STATE HOUSE, BOSTON, JUNE 2, 2017…..Labor and Workforce Development Secretary Ron Walker is resigning from the Baker administration and will be replaced by banking executive Rosalin Acosta.
At a press conference in the lobby of his office, Baker announced the first departure from his Cabinet, highlighted Walker’s accomplishments in the post, and described the departing secretary as “the consummate gentleman, the consummate team player” and “completely unafraid of innovation.”
“We are very grateful you were willing to spend the time you had serving with us,” Baker told Walker, who he said will return to the private sector. “We also were lucky enough to land upon someone to succeed Ron over the course of the past several months. Rosalin Acosta will pick up the ball and run with it as Ron departs.”
Acosta, who recently stepped down as senior vice president and managing director for Enterprise Wealth Management at Enterprise Bank in Lowell, will take over the role on July 1, Baker said.
Acosta has over 30 years of experience in the financial and banking services sector, according to the Baker administration, including senior executive roles at TD Bank and the former Sovereign Bank, now Santander. She was born in Cuba and is the mother of five children.
A 2016 Baker appointee to the Northern Essex Community College Board of Trustees, Acosta also serves as a director and planning member of the Merrimack Valley Workforce Investment Board.
Baker pointed out that while attending Wesleyan University, Acosta was a member of the women’s varsity ice hockey team. “Don’t mess with Ros,” he said.
Acosta said she looks forward to “continuing the positive momentum that already exists” within the secretariat by making sure the state’s workforce “is ready to meet the needs of our employers.”
Economists have flagged an aging workforce, a need for skilled workers and immigration policies as issues of concern for economic growth in Massachusetts.
“We are very fortunate to live in a state with incredible diversity of industries and a talented workforce,” she said. “Our health care and educational institutions are among the most well-respected throughout the country and the world. Behind all that success is a skilled and driven workforce vital to the reputation we enjoy.”
Walker is among the Democrat members of the Republican governor’s cabinet. Acosta has contributed to several Democratic candidates over the past 11 years, according to state campaign finance records, including former Gov. Deval Patrick.
Walker is the first Cabinet official to leave Baker’s team. Housing and Economic Development Secretary Jay Ash flirted with the idea of leaving, but opted to stay on.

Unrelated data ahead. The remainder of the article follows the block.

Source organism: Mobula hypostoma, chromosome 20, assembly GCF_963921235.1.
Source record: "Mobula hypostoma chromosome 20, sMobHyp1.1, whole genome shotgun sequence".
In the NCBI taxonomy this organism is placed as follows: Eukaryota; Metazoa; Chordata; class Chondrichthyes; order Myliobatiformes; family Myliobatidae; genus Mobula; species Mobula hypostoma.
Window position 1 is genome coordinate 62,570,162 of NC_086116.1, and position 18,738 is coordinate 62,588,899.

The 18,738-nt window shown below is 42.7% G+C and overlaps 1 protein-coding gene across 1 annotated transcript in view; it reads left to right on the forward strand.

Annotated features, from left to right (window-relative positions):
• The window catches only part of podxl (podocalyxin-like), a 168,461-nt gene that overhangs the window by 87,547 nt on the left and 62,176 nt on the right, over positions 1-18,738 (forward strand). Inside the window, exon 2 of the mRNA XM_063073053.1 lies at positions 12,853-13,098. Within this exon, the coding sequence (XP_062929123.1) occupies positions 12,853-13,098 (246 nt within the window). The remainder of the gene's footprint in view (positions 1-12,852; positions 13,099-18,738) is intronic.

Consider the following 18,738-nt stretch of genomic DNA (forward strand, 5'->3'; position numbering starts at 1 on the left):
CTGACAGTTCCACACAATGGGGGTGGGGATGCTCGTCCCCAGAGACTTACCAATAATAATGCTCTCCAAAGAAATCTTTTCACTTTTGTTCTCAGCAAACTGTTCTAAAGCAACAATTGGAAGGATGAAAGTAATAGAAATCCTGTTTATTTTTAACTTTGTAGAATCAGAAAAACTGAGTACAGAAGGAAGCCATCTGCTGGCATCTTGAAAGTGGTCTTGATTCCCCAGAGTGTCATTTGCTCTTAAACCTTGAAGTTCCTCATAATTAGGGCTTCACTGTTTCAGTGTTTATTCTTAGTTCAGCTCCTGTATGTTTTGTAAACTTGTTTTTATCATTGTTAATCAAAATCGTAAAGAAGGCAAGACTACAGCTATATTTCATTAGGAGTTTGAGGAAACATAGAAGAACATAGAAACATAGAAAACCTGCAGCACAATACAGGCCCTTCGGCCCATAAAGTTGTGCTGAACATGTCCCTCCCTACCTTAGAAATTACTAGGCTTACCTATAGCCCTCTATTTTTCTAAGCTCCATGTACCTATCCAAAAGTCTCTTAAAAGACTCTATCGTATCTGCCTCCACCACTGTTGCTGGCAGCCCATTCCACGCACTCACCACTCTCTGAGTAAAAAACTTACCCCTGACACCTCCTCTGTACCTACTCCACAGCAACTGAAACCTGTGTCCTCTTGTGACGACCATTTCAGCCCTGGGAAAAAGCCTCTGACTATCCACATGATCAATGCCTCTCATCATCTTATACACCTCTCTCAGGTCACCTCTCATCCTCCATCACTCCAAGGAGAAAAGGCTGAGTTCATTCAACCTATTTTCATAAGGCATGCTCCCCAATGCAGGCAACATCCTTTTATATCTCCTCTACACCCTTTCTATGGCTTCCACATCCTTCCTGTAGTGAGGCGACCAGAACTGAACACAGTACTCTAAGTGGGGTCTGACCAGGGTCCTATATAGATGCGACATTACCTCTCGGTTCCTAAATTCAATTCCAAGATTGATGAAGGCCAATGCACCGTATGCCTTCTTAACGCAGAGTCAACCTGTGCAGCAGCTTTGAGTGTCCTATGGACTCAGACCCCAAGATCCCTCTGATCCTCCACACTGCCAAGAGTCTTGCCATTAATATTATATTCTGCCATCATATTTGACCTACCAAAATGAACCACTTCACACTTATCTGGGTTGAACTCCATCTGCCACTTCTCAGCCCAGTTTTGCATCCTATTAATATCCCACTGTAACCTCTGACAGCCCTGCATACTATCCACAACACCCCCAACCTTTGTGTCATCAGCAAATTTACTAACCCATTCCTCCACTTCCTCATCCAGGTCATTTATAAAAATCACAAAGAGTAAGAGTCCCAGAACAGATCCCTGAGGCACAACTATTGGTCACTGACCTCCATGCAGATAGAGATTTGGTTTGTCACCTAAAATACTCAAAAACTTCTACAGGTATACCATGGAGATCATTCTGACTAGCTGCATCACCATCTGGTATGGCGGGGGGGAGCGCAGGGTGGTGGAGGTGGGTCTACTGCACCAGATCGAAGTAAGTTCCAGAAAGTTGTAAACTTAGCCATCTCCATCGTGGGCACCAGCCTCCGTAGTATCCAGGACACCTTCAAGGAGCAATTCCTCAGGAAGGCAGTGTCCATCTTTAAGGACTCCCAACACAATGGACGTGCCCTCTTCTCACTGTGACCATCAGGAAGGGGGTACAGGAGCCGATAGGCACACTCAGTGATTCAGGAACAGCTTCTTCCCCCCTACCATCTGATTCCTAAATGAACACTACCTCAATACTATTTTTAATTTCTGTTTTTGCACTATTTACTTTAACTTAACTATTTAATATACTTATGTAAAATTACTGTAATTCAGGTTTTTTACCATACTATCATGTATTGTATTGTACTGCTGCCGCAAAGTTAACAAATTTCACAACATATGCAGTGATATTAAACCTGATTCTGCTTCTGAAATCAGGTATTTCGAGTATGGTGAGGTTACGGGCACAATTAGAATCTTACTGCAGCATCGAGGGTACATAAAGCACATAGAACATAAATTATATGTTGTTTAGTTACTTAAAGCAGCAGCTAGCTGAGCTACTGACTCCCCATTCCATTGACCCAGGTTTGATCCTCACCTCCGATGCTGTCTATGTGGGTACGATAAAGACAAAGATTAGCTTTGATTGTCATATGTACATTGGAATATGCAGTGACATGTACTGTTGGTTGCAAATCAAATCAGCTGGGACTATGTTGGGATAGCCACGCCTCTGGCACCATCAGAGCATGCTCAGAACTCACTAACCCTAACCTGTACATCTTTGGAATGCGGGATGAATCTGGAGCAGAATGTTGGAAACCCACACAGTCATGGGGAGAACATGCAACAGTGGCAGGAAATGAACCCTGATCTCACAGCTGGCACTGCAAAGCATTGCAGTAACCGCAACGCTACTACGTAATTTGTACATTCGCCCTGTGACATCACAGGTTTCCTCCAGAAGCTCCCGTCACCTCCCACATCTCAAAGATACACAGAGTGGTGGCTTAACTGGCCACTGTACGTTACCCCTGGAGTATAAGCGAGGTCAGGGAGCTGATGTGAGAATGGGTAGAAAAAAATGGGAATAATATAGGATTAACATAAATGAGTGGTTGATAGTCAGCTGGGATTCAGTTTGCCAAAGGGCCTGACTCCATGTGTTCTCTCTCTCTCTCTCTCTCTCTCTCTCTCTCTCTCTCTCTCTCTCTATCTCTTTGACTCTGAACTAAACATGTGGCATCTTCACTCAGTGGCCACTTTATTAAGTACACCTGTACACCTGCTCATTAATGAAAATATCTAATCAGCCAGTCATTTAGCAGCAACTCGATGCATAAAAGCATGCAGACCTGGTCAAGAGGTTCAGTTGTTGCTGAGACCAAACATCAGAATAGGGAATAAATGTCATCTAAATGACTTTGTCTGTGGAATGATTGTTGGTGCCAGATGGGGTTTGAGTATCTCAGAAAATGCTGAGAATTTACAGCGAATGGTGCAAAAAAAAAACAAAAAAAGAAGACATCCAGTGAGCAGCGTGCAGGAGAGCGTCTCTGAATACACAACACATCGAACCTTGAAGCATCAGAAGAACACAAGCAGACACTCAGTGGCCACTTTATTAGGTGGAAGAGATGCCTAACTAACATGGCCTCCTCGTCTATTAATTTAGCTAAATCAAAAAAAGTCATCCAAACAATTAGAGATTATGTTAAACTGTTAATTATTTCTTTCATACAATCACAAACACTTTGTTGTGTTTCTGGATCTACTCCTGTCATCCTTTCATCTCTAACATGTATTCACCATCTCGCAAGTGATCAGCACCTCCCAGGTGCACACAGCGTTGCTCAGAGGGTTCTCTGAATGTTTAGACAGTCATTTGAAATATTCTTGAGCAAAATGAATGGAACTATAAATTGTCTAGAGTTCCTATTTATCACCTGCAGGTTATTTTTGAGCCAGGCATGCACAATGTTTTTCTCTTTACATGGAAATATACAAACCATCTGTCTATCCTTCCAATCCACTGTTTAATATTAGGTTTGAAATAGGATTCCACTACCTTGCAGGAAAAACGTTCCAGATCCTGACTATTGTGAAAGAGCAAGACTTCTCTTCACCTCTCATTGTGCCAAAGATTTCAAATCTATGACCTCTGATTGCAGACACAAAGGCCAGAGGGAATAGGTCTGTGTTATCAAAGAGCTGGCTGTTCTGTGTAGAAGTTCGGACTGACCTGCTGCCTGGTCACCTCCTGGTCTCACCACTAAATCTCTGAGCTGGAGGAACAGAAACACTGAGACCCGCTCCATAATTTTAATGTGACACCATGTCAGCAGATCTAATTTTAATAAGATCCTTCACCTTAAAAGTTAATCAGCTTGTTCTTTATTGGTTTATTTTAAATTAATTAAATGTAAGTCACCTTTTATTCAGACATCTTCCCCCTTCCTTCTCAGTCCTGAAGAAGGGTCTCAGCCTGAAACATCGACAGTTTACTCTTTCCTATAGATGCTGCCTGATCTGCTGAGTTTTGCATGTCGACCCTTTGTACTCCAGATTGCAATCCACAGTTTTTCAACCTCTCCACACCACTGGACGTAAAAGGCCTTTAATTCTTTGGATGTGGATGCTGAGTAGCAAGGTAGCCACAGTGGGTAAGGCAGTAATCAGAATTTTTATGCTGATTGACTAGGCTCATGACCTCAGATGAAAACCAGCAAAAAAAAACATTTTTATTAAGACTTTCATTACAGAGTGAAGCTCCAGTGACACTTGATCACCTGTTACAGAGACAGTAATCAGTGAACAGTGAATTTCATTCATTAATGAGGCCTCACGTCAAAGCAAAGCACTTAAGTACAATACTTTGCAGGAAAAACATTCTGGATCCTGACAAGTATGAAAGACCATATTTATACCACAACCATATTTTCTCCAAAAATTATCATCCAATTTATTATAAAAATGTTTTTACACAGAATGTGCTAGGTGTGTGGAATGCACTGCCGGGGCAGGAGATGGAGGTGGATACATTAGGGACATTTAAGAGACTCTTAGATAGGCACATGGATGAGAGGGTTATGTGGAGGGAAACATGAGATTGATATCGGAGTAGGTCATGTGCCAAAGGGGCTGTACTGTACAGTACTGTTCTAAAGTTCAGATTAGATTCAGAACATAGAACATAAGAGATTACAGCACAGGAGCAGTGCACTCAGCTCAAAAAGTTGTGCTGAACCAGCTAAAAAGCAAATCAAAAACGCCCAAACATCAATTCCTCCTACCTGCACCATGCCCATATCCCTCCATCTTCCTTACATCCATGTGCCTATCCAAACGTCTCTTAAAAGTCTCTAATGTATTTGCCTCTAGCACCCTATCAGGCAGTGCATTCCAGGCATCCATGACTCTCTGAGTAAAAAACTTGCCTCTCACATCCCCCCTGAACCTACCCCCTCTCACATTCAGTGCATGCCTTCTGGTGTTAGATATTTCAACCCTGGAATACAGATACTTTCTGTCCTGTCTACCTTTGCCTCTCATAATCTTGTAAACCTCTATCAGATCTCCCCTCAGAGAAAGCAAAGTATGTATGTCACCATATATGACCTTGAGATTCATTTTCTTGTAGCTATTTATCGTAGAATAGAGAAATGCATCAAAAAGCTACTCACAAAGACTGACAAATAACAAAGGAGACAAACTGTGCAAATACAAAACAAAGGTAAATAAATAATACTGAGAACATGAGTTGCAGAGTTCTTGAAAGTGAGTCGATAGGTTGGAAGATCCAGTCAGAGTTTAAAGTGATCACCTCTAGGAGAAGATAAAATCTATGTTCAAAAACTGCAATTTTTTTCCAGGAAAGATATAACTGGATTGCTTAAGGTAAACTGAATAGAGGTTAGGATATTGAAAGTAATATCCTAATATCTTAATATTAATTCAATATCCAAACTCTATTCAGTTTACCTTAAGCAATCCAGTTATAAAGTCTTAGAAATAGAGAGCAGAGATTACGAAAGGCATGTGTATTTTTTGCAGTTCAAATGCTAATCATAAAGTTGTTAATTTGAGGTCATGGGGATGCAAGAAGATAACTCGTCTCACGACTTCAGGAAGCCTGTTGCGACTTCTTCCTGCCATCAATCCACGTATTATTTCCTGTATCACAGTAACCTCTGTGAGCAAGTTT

In December, three months after Ash withdrew his name from consideration for the Cambridge city manager’s job, Baker told the News Service he did not expect any changes to his Cabinet for the remainder of his first term.
“I think most people feel pretty jazzed about the work that they’re doing, and a lot of the stuff that we’ve taken on isn’t stuff that’s going to get fixed in a year or two, so I would expect that the people will be here for the full term,” Baker said at the time.
On Friday Baker said Walker “made clear to us when he joined the administration that he was a private sector guy who was going to come play in the public sector for a while and then would eventually move back into the private sector.”
Walker said the time was right for him to leave, citing progress around jobs, economic development and closing the workforce skills gap.
“Those goals have been done, and it’s time to move on to the next level,” he said.
Walker said he wanted to spend some time with his family before returning to the business world. He said he does not have a specific job lined up.
Baker said people in public sector jobs face a challenge when seeking their next professional opportunities.
“I want to give Ron some credit here for basically saying, ‘I’m going to run through the tape, I’m going to finish my term, I’m not going to, you know, distract myself from my organization by spending a lot of time figuring out what I’m going to do next,'” Baker said.
Baker on Thursday filed legislation that would re-establish the existing Massachusetts Office of Information Technology into the Executive Office of Technology Services and Security, which would give him the opportunity to appoint another new secretary.
Asked if he had anyone in mind to serve as the new technology secretary, Baker said he wanted to see if his bill would clear the Legislature first “and then we can talk about that.” He went on to praise current MassIT executive director Mark Nunnelly and his team.
Copyright 2017 State House News Service